Mace Windu beheaded Jango Fett during the Battle of Geonosis, and the child Boba Fett swore revenge against the Jedi master. After infiltrating a group of young clone trainees, his first attempts on Windu’s life only resulted in crashing a Republic cruiser — which Windu survived. But when Windu and Anakin Skywalker inspected the wreckage in the Clone Wars episode “R2-D2 Come Home,” they spotted Jango Fett’s helmet. Anakin picked it up to investigate, triggering a bomb the young Boba Fett had hidden inside. The explosion trapped the Jedis under the rubble, until R2-D2 could bring help to rescue them.
Listen in on conversations
In The Mandalorian episode “The Lie,” Din Djarin uses the powerful thermal imaging scope of his rifle to look through the walls of a building to see the Client and Dr. Pershing discussing the Yoda-like Child. What’s even more impressive, the Mandalorian presses a button on the side of his helmet, allowing him to clearly hear the Client instruct the doctor to “extract the necessary material and be done with [the Child.]” Hearing that they plan to kill the creature spurs Djarin to rescue it, severing his relationship to the Bounty Hunter’s guild and forcing him to go on the run.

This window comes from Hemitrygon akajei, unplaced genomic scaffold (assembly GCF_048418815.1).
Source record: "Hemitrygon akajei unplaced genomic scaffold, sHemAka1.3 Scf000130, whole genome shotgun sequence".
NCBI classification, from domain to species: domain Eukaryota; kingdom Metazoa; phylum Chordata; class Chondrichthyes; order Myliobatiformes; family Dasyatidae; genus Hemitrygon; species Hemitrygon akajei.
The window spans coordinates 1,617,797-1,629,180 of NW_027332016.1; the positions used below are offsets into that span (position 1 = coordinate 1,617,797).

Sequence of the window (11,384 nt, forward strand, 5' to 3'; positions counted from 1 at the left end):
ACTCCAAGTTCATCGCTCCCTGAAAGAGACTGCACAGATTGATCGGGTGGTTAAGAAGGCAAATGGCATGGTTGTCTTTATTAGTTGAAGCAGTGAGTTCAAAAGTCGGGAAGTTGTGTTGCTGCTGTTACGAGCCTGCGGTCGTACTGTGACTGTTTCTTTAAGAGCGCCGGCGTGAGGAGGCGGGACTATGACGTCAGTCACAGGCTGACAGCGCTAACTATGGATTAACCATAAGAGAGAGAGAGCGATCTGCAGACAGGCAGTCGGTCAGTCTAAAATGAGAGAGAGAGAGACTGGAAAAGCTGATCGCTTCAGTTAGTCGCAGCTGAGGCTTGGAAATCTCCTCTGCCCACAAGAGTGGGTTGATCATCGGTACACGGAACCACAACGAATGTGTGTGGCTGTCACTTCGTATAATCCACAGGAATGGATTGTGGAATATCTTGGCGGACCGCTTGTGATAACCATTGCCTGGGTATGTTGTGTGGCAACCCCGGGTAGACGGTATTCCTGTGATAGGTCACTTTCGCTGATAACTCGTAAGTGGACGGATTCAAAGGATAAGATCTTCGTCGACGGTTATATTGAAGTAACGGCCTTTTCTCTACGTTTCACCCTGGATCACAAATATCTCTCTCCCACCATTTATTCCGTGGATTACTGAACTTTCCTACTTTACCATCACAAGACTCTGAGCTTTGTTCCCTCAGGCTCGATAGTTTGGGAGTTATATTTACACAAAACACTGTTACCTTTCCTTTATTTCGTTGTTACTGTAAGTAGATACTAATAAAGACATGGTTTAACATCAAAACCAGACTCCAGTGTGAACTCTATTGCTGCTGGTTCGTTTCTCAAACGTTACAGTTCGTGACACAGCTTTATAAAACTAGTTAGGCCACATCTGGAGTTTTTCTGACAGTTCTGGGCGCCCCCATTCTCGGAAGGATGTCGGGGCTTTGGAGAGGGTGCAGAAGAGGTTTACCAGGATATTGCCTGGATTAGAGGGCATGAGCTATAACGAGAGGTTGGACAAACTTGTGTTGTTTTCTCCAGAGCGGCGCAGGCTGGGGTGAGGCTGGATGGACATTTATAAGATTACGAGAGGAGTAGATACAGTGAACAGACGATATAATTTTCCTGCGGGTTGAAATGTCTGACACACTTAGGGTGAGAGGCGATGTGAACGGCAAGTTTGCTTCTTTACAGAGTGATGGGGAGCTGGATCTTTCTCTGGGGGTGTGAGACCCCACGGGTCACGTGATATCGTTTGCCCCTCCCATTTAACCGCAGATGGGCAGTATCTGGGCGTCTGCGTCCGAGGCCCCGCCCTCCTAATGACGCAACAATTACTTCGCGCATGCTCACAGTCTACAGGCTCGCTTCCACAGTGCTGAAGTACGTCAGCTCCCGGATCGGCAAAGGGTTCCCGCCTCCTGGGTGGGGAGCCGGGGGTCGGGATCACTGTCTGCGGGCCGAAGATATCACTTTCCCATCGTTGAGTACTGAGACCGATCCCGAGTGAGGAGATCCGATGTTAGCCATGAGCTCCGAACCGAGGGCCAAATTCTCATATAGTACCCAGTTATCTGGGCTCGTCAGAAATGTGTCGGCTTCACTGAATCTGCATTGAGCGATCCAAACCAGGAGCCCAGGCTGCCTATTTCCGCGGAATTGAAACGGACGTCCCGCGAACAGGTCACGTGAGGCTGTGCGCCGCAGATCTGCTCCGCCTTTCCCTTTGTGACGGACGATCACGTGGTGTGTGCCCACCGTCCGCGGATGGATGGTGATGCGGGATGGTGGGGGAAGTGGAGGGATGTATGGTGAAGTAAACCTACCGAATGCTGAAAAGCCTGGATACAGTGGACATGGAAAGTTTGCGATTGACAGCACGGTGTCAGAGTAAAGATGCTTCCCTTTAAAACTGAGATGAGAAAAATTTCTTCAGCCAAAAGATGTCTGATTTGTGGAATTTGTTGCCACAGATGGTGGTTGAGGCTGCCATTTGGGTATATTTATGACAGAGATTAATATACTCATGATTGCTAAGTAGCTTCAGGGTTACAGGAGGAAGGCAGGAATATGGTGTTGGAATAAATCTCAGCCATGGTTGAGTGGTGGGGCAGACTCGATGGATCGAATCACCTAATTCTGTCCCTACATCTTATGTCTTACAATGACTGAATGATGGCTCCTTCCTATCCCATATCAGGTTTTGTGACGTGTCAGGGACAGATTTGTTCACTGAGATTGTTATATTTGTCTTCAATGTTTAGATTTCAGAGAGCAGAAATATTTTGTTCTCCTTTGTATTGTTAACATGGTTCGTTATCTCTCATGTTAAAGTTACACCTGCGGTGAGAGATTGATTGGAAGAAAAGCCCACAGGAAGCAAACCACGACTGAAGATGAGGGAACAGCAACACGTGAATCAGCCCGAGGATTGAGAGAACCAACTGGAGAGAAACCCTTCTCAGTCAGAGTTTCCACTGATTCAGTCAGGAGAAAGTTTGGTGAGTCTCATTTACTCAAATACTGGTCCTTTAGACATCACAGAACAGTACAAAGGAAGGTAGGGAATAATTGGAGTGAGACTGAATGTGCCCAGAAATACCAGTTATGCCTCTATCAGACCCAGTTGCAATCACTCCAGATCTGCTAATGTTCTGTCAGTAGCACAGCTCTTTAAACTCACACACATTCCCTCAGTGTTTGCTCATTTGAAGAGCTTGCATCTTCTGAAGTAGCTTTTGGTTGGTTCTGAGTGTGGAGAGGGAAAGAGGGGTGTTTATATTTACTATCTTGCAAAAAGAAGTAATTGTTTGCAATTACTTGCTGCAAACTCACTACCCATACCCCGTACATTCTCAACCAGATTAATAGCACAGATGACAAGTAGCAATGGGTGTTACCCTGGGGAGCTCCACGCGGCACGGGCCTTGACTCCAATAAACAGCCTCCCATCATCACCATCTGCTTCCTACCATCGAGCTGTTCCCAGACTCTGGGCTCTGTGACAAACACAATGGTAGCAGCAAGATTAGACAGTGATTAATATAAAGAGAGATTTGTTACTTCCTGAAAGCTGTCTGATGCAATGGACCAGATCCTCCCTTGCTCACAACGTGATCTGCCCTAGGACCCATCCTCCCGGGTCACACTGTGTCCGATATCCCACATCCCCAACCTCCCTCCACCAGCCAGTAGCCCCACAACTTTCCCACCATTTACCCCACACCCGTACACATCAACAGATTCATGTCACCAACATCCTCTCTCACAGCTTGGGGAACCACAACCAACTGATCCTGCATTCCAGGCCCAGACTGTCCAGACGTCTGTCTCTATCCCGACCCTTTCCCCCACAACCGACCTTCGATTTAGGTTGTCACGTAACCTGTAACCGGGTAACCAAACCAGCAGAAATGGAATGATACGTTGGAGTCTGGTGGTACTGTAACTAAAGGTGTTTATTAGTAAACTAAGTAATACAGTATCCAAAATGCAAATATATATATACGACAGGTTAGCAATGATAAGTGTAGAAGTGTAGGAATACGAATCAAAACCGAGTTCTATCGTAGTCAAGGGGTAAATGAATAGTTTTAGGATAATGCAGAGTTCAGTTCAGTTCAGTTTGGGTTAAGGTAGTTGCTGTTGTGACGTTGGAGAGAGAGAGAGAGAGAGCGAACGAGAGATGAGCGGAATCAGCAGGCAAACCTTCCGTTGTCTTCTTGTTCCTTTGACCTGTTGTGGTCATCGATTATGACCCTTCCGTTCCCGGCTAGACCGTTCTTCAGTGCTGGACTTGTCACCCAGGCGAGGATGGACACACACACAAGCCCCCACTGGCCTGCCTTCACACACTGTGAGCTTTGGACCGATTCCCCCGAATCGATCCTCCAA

Mount a headlamp
You might be wondering why, if your helmet already has thermal vision to grant the ability to see in the dark and through walls, a Mandalorian would need to attach a torch to their helmet as Din Djarin does in the season finale episode “Redemption.” But while thermal vision is helpful for tracking warm bodies, it’s less useful in the cold vacuum of space where you might need to repair your spaceship on the fly or work the ship controls after a sudden power failure. Djarin seems to attach his headlamp mostly out of courtesy, allowing Cara Dune and Greef Karga to follow him in the tunnels below Nevarro.